The urinal theory plays a role in where slot machines are placed: The first person in the room will go to the end of the line of machines. The second person in will go to the machine farthest from the first person, and so on. - Nancy Marshall-Genzer Casino slot machines for sale.
The latest in our "I’ve Always Wondered" series takes on this question, from 29–year-old Brandon Bielich: “How do casinos determine which slot machines to include and when to swap them out?”
This is the kind of question that requires on-the-ground research. So I met Brandon at the entrance to Isle Casino in Pompano Beach, Florida, near Fort Lauderdale, a short trip from his home.
Brandon tells me he started wondering how casinos decide which slot machines to buy and when to retire them after he won on some machines, returned to the casino later to play them again and couldn’t find them.
“There’s a part of me that’s a little cynical that thinks, maybe I was winning too much and other people as well were winning on it, and it just wasn’t in the best interest to keep that machine around,” he says.
Is Brandon being too cynical? Or is he right? I put his question to the experts. But before we get to that, Brandon and I head into the casino. We stake out spots at penny slot machines. Brandon started off winning, but his luck didn’t last. Over lunch in the casino deli, we tally our losses: $4.96 in the red for me, while Brandon lost about $21.
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"A little more than I wanted to but not bad for a couple hours of entertainment," he says.
And that’s part of the answer to Brandon’s question. Because while it’s really hard to get casinos to talk about this, former casino workers and academics on the subject tell me the bottom line is this: Casinos are in the entertainment business. They want slot machines that are entertaining, so they attract lots of players.
“The casino is just like any other business," says Greg Joslin, who worked at a casino in Mississippi for 17 years. "You have to have something that people want to come in and buy.”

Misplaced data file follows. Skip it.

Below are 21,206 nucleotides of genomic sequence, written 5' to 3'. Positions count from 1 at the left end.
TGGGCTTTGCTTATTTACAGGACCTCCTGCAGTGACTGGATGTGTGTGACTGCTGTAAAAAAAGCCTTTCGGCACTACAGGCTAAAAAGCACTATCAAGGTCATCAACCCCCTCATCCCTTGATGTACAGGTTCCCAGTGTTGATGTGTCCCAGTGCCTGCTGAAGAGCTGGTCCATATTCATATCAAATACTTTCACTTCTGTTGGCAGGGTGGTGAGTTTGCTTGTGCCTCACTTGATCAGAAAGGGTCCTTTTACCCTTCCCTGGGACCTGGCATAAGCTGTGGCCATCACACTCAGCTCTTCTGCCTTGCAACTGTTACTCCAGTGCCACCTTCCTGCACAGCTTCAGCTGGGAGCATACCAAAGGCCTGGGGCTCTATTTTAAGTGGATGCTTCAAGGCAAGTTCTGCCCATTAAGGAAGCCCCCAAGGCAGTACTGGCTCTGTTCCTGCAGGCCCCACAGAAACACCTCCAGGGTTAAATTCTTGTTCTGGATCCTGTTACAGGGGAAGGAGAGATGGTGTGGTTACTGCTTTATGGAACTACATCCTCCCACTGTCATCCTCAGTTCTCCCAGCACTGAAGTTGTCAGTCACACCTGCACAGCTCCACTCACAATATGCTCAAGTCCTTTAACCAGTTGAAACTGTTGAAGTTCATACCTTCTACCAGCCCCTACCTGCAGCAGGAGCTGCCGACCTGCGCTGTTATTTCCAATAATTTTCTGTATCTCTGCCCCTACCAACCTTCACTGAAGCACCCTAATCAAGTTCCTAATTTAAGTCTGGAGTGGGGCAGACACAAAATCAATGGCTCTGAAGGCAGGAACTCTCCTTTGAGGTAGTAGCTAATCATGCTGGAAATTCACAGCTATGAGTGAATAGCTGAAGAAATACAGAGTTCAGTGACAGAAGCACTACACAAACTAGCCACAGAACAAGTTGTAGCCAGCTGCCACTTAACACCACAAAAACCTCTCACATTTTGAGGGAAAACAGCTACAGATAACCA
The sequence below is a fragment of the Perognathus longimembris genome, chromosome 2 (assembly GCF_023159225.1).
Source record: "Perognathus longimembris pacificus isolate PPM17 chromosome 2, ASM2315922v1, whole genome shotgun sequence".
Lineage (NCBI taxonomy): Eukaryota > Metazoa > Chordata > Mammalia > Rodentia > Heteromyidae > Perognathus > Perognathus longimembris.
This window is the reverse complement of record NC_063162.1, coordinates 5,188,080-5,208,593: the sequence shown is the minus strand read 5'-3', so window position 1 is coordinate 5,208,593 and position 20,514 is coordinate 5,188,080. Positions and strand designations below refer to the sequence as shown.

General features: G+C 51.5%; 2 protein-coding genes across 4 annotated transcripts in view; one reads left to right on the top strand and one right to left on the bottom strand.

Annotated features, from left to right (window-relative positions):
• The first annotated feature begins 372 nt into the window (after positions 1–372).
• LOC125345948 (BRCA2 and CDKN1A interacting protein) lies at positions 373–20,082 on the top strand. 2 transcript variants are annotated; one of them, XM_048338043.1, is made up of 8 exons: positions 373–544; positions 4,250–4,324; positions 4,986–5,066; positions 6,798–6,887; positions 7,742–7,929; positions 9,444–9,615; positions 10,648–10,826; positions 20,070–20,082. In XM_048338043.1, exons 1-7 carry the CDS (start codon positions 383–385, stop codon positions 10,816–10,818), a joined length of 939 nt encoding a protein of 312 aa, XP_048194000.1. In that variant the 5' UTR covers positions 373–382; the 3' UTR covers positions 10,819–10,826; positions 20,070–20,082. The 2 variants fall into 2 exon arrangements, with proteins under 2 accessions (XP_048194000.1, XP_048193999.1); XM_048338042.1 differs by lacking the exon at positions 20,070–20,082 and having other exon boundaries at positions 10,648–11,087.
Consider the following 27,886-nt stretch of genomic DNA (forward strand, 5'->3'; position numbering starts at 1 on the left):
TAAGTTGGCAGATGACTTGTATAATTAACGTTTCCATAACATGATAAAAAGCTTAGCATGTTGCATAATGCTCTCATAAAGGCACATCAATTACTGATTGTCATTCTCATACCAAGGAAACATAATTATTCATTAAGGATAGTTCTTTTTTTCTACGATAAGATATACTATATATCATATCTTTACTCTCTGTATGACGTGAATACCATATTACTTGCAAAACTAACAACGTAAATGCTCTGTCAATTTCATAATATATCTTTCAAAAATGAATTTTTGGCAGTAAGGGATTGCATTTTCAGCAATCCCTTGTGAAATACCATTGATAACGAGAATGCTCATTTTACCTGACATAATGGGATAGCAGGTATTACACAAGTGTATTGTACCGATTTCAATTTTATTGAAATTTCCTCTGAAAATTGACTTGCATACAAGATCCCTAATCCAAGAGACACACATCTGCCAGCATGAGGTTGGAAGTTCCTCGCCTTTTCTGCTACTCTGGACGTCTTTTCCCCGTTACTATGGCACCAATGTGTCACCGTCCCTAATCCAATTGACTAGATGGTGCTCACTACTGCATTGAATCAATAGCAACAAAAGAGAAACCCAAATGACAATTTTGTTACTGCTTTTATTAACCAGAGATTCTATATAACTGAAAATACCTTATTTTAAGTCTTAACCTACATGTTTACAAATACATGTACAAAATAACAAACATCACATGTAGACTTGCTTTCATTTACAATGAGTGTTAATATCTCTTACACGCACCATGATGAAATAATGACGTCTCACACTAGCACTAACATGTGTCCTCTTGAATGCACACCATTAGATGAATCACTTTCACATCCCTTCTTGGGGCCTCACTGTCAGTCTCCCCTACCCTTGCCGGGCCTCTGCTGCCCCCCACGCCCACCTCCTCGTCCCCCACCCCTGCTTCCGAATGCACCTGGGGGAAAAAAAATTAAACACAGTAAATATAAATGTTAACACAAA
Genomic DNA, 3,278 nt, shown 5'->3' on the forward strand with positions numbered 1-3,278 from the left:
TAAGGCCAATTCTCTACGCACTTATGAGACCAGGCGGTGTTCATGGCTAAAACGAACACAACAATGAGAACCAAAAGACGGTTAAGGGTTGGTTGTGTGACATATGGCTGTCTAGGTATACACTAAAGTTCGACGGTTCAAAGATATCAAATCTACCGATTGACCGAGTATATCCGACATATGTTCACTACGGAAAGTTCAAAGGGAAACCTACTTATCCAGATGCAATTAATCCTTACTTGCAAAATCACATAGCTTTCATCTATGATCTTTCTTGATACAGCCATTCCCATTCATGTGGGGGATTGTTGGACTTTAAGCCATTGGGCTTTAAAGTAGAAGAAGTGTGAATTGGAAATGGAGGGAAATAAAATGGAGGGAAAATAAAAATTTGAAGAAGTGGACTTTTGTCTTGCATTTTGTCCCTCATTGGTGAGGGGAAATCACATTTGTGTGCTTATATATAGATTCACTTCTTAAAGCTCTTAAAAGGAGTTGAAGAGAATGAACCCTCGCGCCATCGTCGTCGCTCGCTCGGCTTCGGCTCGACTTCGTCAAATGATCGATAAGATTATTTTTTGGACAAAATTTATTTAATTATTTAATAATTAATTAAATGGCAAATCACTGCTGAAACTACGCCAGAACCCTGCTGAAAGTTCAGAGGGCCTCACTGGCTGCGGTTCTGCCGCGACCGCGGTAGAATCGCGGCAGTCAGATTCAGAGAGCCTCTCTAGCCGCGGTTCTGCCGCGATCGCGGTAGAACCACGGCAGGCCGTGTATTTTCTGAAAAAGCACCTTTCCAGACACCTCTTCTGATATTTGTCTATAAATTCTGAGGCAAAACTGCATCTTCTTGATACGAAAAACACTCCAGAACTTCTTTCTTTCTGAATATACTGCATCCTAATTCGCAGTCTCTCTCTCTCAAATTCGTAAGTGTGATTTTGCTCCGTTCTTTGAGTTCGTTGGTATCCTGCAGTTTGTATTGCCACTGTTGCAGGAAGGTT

He says state laws only allow casinos to keep a certain portion of every dollar fed into a slot machine. And w hile each spin is random, the casinos' total take is controlled by a computer chip. But if people aren’t playing a machine, it’s not taking in any money, and a casino will think about getting rid of it or moving it.
Casinos do have some theories on where to put their slots. Some are a bit unusual.
“There’s something called the urinal theory,” says Anthony Lucas, a professor of casino management at the University of Nevada, Las Vegas. “It’s predicated on the men’s restroom. The first guy that goes in will go to the end of the line of urinals. The second guy will go to the furthest one from the first guy.”
Who knew? That’s certainly something I’ve never wondered.
“And that’s the same way banks of slot machines fill up,” says Lucas.
So under this theory, a casino might put an unpopular machine in a popular spot. I try to explain the urinal theory to Brandon, and while it's a bit awkward, he gets the point — he even agrees with it. He understands why people want their space when playing slots.
“I like to spread out," he says. "So yeah I think, if it came down to it and I had a full row to choose from, I’d probably take the end. The last urinal.”
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So, did I answer his question?
“Yeah, you definitely answered my question,” Brandon says.
With maybe a little too much information.